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High Speed Rail? Minnesota Blows It Again

Category: Transportation
Posted: 01/28/10 16:38

by Dave Mindeman

When it comes to future economic activity, I assumed that we had gotten beyond the debate about rail. Rail travel is going to be part of the mix in 21st century travel. But unless Minnesota competes for Federal dollars now, we will be left begging for crumbs in the future.

Minnesota is not off to a good start. The Central Corridor light rail situation is hopelessly entangled in turf arguments. Future rail is getting bashed by Republican demagoguery. And now, right now, we are missing out on full Federal backing for high speed rail.

This rail network is going to happen. The funds are being doled out now, and Minnesota is in the mix....but at the end of the line.

Minnesota couldn't make a decision on a route for high-speed rail service to Chicago, so today the federal government gave it the equivalent of the home version of its "let's build high-speed rail" game: $1 million to "study" the situation. It put itself in a position to do little else, and got a little more than half of what it had asked.

$1 milllion for a study? That's like saying..."thanks for trying, we'll put you on our mailing list."

To me, the logical route to promote was the one through Rochester. It probably would have cost more initially, but it would have connected up the major population centers and it would have allowed true "high speed" travel. The river route would have made use of the older track but the speed would have been reduced because of the winding path.

So, we are still viable but we blew the immediate impact.

Pawlenty provided no leadership. McCollum insisted on the river route which made comparisons and discussion with the Rochester side difficult. And the Rochester advocates would not compromise either.

Thanks everybody for the great leadership. Maybe we can get some of that rail money in the future...when it will get us less and cost us more.
comments (4) permalink
01/29/10 12:38
Thank you for calling this for what it is. The problem that we have in Minnesota is that we are truly awful at getting anything done.

As someone who has been a critic of the Central Corridor project from the beginning, I would like to offer my view. I would never call this a "turf war". What we are seeing is the result of a terrible failure of leadership, engineering, and planning that made this project rotten at the core. That's why I said as long ago as 2003 that it will never be built, and I stand by that.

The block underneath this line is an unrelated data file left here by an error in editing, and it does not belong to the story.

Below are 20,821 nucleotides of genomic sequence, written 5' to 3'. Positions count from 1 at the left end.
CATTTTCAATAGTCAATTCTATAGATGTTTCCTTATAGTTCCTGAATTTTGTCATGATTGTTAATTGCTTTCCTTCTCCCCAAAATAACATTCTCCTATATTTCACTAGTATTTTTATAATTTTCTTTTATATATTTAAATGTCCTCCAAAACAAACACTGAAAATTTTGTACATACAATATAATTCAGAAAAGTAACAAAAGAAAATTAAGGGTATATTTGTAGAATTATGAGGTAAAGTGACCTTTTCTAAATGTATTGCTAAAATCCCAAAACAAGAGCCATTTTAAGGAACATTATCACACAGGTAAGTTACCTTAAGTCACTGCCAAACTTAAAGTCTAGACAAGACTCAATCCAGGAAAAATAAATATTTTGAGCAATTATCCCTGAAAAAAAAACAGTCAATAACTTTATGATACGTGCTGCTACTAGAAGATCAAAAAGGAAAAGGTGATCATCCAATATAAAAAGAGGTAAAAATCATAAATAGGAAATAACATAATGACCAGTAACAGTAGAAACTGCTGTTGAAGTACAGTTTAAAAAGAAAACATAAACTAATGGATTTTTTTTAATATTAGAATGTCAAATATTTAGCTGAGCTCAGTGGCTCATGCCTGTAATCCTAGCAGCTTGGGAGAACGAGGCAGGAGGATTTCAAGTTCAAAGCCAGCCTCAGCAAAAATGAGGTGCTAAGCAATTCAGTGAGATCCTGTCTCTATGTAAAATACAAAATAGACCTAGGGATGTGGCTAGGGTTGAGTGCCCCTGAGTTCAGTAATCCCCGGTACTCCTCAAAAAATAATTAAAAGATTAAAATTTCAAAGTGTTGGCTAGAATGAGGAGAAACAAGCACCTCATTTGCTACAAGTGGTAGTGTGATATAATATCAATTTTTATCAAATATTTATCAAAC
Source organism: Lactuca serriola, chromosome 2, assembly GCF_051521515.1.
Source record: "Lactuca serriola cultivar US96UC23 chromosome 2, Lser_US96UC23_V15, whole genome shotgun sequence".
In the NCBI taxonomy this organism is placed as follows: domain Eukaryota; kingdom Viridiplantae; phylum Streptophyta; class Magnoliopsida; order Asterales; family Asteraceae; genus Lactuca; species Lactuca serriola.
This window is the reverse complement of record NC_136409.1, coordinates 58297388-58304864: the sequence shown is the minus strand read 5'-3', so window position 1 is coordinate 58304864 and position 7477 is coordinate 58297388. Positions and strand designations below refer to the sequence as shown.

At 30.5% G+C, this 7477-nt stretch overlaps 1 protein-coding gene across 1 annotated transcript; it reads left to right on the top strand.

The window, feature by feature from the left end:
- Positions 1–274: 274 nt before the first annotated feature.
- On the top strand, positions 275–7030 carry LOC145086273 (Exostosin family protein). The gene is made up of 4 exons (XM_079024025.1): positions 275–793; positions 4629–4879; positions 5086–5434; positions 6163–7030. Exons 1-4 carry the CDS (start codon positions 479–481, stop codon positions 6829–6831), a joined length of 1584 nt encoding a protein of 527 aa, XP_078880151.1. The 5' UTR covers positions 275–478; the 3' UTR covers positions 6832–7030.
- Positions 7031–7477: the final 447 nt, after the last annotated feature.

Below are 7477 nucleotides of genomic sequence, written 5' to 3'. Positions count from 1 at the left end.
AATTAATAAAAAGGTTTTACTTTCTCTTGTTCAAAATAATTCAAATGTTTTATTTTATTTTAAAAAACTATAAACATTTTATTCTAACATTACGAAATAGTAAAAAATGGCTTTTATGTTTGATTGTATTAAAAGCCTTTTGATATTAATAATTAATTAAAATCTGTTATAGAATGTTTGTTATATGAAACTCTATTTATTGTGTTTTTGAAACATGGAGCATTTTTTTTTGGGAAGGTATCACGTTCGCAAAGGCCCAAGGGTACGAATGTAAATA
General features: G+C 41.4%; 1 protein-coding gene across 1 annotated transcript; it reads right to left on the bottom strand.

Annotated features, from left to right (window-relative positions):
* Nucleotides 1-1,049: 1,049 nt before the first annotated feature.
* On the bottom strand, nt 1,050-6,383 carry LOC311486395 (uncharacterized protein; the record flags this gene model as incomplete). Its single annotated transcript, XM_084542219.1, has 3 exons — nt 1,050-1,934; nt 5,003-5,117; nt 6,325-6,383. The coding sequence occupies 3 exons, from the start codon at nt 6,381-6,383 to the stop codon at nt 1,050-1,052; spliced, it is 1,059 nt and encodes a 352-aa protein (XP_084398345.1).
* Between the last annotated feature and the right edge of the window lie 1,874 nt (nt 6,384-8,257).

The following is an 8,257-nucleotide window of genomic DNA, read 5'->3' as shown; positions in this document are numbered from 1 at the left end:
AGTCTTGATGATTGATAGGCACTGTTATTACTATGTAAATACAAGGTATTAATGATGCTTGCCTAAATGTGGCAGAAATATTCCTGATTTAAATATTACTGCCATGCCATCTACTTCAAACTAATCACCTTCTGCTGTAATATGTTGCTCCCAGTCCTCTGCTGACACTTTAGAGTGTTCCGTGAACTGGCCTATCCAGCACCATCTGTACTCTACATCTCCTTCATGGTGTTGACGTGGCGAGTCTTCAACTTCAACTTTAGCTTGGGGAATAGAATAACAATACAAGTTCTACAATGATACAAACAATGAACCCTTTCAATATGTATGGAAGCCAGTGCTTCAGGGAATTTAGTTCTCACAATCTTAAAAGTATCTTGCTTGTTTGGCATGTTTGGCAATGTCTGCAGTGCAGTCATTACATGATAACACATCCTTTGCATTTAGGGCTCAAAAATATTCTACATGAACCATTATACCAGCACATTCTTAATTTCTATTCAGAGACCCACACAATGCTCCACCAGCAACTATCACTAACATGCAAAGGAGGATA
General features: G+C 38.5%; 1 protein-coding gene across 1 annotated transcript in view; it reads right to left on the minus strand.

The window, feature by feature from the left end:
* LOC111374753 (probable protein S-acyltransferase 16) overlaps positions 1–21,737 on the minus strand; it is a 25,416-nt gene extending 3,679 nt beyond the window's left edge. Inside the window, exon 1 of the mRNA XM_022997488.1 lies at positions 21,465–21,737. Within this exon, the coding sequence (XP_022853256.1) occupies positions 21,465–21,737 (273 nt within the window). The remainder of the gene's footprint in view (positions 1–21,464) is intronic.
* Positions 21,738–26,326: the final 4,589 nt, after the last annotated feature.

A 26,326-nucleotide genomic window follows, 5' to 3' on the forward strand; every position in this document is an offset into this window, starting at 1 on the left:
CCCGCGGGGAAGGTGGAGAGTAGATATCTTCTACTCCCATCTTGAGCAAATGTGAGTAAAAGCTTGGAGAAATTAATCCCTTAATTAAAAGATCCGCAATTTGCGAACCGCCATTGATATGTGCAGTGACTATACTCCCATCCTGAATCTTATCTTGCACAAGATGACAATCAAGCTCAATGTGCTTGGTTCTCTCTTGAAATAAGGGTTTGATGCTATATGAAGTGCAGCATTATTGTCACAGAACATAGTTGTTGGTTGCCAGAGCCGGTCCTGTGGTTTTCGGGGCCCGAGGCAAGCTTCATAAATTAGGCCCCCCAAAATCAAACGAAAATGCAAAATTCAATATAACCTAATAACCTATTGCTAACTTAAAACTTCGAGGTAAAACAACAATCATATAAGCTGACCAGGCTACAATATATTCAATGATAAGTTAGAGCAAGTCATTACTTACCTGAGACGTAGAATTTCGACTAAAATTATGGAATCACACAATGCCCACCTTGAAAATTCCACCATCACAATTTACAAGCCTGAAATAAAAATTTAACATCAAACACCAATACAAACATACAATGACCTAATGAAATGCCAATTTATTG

It's the same problem that you cite here - we are lousy at getting these things moving.

In the case of the Central Corridor, part of the blame has to lie with URS, the engineering firm - which is also being sued by MnDOT for their role in the I-35W bridge collapse. This shows you how incestuous things are, which goes some way to explaining the problem.

We desperately need new leadership. If Portland Oregon can install a streetcar line in 3 years from design to open, why does it take us 20 years to get the Central Corridor into a rathole?

The latest screwup with the High Speed line to Chicago is just one more blunder showing the real problem. It's time for progressives to unite and INSIST ON BETTER! We must stop making excuses for people who obvious have no idea what the Hell they are doing and GET THIS DONE!
01/29/10 12:08
I blogged about this back the River/Rochester conflict back in March of 2009. State leadership could have, and should have, been prepared.
01/29/10 11:57
We may not have known 18 months ago, but Obama was pretty clear about it 12 months ago. The arguments regarding the river corridor and the Rochester one have been ongoing all during that time. A modicum of consensus could have put us higher on the list for dedicated dollars. The infighting can only delay things... and all too often time is money...more money. I hope you are right, but past history does not build my confidence.
01/29/10 11:40
I very much disagree with your assessment of how Minnesota faired with the ARRA money for high-speed rail. Let's be real.. the Madison to St. Paul leg of the high-speed rail plan from Chicago to St. Paul is not ready for major federal dollars. Environmental assessment and local planning has not been done yet and the purpose of this money is to get it spent and create jobs in the short term. The great news is that almost one billion dollars will go to build out the line to Madison and the one million to fund the studies for the rest of the route will put us in a position to benefit from the second wave of funds (note that Obama has an additional 2.5 billion in his budget for high-speed rail and wants a major long-term commitment). In my opinion, this was the best we could have hoped for and puts us in a great position. While I would have loved to have been in a position to build out the line today, who knew 18 months ago that we would have such an influx of federal money for high-speed rail and a President who has made it a top priority? We are now on the fast track and given the initial investment into the route made this week, I think we will have high-speed rail very soon.


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